The enamel technique employed here is known by its French name basse-taille (bas-relief) or its Japanese name tsuiki-jippo (enameled raised design). The pattern is engraved or embossed in low relief on a silver body and the design is covered by transparent enamel. This technique became popular in the late Meiji period and three possible artists who may have produced this bottle were Kawaguchi Bunzaemon, Kumeno Teitaro, or the less-well-known artist, Ogasawara Shuzo.
A series of Japanese enamel snuff bottles in basse taille and cloisonné were among those produced, mainly for an export market to America and Europe in the late nineteenth, and early twentieth century (see discussion under lot 250). Japanese makers may have been influenced to some degree by somewhat similar wares produced at Guangzhou (see a large Qianlong blue-enameled basin illustrated in Tributes from Guangdong to the Qing Court, p. 89, no. 56, fig. 3), which, in turn, were influenced by European enamel techniques found on gifts to the Qing Court in the eighteenth century (see Snuff Bottles in the Collection of the National Palace Museum, Taipei, back cover, and nos. 23 and 24), which have red enamel on worked gold grounds. Although a number of Japanese cloisonné enamel snuff bottles are known, their basse taille equivalents are extremely rare, and this is the only example known with monochrome, ruby-red enamel.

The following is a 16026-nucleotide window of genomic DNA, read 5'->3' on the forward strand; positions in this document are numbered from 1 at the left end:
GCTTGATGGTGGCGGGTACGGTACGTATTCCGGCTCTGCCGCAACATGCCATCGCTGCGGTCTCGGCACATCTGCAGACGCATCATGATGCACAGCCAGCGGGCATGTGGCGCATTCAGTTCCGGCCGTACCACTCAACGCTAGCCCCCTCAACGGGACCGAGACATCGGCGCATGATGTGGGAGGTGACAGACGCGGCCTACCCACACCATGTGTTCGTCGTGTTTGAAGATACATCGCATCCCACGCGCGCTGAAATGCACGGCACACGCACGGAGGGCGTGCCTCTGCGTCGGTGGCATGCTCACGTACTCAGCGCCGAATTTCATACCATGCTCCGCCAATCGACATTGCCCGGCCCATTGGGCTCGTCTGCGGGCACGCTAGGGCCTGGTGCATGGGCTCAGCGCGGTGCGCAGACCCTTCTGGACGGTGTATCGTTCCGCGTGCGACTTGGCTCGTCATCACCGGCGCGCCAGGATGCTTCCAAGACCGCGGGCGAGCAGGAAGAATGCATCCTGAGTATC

In China, the chrysanthemum is a symbol of longevity and of autumn, representing the ninth month, although its significance on a Japanese snuff bottle is probably related to local symbolism, where the chrysanthemum was a courtly symbol.